Senators tell FDA to speed up approvals of generic insulin

Senators tell FDA to speed up approvals of generic insulin
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A bipartisan group of senators want the Food and Drug Administration (FDA) to change its policy in order to speed up approvals of lower-cost, generic insulin products.

Sens. Dick DurbinRichard (Dick) Joseph DurbinTrump commutes sentence of ex-Illinois Gov. Blagojevich The Hill's Morning Report — AG Barr, GOP senators try to rein Trump in The Hill's Morning Report - Sanders surge triggers Dem angst MORE (D-Ill.), Kevin CramerKevin John CramerTrump Fed nominee stirs controversy ahead of hearing Senators, bruised by impeachment, hunt for deals Plan to probe Bidens sparks GOP divisions MORE (R-N.D.), Bill CassidyWilliam (Bill) Morgan CassidyThe Hill's Morning Report — AG Barr, GOP senators try to rein Trump in Overnight Health Care: Nevada union won't endorse before caucuses after 'Medicare for All' scrap | McConnell tees up votes on two abortion bills | CDC confirms 15th US coronavirus case Overnight Defense: Senate votes to rein in Trump war powers on Iran | Pentagon shifting .8B to border wall | US, Taliban negotiate seven-day 'reduction in violence' MORE (R-La.), and Tina SmithTina Flint SmithDemocratic senators ask FDA to ban device used to shock disabled students Trump pick for Fed seat takes bipartisan fire Biden leads 2020 pack in congressional endorsements MORE (D-Minn.) urged the agency amend a recent guidance that they said poses “unreasonable approval delays for insulin products that could help patients with diabetes.”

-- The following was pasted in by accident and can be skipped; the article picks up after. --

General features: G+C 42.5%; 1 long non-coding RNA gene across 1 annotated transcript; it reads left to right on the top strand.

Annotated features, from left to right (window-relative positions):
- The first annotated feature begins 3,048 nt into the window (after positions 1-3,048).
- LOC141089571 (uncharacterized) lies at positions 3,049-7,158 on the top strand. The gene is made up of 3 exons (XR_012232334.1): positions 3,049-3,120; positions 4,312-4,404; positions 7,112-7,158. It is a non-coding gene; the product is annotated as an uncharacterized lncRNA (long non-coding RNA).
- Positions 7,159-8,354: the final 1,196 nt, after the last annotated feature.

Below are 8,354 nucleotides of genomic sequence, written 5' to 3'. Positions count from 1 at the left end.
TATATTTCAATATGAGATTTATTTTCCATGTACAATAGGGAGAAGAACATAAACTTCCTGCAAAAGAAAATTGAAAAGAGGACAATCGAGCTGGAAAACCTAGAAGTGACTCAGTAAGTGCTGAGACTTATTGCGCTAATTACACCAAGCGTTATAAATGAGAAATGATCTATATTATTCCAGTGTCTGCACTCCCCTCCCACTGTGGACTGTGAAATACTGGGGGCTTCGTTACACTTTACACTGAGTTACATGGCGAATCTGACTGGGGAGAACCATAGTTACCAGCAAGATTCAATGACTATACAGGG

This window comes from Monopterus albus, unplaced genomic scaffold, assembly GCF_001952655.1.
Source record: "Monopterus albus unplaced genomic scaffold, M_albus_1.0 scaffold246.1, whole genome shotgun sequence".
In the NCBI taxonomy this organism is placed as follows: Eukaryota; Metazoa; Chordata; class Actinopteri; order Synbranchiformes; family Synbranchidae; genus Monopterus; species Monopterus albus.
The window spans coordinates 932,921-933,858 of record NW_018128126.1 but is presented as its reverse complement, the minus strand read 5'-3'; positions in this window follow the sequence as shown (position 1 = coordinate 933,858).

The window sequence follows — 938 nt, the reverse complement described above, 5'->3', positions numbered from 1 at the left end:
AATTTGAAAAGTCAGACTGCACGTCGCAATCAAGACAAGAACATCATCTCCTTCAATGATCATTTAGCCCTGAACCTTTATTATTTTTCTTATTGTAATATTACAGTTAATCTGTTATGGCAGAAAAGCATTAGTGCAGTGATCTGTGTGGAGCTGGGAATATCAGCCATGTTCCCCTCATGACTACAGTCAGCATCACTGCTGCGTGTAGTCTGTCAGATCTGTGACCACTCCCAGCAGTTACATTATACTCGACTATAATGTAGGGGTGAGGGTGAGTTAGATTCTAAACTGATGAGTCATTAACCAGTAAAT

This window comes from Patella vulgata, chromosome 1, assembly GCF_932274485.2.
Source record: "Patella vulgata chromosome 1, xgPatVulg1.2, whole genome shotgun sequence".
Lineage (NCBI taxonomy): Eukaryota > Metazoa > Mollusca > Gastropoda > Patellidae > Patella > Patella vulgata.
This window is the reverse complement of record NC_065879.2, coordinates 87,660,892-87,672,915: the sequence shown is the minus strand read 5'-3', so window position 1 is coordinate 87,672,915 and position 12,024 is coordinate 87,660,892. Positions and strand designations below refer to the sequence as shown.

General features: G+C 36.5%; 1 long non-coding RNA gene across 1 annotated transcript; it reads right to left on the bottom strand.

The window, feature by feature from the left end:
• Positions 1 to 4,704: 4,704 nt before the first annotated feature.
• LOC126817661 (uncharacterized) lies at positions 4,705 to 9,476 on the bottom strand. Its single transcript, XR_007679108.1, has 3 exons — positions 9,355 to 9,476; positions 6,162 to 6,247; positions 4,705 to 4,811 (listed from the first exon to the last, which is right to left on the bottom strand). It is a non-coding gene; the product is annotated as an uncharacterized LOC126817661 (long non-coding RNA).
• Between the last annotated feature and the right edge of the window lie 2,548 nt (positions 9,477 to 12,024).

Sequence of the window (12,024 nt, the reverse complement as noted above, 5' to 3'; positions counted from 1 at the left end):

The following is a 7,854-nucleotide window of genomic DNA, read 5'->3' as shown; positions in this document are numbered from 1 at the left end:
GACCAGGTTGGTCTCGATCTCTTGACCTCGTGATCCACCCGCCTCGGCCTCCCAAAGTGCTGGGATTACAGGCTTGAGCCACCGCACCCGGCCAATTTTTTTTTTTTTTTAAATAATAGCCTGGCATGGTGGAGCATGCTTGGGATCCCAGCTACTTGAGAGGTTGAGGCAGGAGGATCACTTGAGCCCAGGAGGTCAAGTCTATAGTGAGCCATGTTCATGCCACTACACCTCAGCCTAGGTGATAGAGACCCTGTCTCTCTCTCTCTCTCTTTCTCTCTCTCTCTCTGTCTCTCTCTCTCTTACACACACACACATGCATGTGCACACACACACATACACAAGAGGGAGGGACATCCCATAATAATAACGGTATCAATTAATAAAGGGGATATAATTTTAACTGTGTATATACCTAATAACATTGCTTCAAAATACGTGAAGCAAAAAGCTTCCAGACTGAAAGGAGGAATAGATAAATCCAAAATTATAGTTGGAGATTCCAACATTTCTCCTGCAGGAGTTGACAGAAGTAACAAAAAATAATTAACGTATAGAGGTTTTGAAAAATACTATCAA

According to the lawmakers, a 2018 FDA guidance meant to ease the approval pathway for lower-cost “biosimilar” products instead creates a “perverse incentive that could delay approval of generic insulin.”

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The guidance will bring new insulin products into market in 2020, but the current regulatory framework could delay the introduction of low-cost insulin products into the market in the short-term, when they are needed most, the senators wrote.

Insulin was first discovered in 1921, and has remained largely unchanged. However, the price of insulin today is subject to anti-competitive practices and constant increases, the senators said.

There are only three insulin manufacturers in the U.S., and the price of insulin has doubled on average from 2012 to 2016. About 7.5 million Americans rely on insulin to manage their blood sugar levels, and it is essential to their survival.    

“We recognize there are myriad reasons for the significant insulin price increases, including limited competition, exploitation of the patent system, the opaque role of pharmacy benefit manager rebates, product improvements and variance over time, and a lack of transparency,” the lawmakers wrote.

“However, it remains unacceptable that—nearly a century after insulin was first discovered—there are no approved, lower-cost insulin products that can be substituted at the pharmacy level,” the senators said.